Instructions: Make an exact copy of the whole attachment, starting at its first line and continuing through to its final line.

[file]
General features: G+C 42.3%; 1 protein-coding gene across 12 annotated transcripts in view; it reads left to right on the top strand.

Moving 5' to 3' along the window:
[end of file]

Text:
General features: G+C 42.3%; 1 protein-coding gene across 12 annotated transcripts in view; it reads left to right on the top strand.

Moving 5' to 3' along the window: